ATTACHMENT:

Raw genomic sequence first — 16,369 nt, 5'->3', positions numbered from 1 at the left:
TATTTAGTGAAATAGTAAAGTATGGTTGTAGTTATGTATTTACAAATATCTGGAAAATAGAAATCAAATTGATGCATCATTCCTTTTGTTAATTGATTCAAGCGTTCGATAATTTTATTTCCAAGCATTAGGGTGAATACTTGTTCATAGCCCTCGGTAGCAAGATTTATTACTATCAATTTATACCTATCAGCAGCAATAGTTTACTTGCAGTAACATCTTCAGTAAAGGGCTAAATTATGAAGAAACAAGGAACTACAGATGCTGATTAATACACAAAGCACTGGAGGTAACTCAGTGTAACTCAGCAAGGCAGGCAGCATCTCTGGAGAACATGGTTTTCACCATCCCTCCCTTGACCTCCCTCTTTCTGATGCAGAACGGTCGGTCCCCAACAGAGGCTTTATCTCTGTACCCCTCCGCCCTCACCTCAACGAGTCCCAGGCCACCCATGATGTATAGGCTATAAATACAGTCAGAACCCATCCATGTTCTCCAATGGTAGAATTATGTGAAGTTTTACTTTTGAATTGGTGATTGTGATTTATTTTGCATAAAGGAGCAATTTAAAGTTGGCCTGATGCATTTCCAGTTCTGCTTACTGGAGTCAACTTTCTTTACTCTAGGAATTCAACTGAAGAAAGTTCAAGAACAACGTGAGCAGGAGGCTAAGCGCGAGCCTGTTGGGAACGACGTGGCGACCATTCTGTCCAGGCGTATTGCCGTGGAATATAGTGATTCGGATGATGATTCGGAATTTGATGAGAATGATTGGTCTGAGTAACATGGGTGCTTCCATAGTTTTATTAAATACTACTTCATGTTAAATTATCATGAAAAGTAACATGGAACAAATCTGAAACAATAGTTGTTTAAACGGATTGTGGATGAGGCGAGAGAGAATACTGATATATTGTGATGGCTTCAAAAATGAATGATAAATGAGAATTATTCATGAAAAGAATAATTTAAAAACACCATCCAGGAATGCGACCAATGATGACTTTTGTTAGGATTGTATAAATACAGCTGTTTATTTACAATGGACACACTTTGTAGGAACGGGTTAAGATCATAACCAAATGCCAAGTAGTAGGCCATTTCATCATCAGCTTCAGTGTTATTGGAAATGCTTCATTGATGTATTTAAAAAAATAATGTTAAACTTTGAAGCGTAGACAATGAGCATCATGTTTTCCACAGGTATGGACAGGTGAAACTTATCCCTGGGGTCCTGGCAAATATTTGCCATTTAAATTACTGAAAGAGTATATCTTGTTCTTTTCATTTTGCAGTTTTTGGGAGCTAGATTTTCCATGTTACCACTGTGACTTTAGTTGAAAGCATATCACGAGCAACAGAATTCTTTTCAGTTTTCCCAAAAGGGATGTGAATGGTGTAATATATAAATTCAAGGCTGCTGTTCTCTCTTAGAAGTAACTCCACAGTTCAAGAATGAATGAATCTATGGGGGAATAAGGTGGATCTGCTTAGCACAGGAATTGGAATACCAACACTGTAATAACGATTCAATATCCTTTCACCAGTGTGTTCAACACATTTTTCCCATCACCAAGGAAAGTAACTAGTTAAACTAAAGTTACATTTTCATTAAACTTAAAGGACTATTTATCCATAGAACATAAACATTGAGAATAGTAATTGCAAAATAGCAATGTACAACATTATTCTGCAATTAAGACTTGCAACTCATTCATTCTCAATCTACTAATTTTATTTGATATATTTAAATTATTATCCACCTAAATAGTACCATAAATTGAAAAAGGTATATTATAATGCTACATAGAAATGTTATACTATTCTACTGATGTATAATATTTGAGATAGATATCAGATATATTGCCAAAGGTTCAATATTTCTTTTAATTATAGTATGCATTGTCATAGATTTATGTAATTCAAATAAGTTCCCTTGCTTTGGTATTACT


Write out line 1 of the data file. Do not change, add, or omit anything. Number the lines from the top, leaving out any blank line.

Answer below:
Raw genomic sequence first — 16,369 nt, 5'->3', positions numbered from 1 at the left: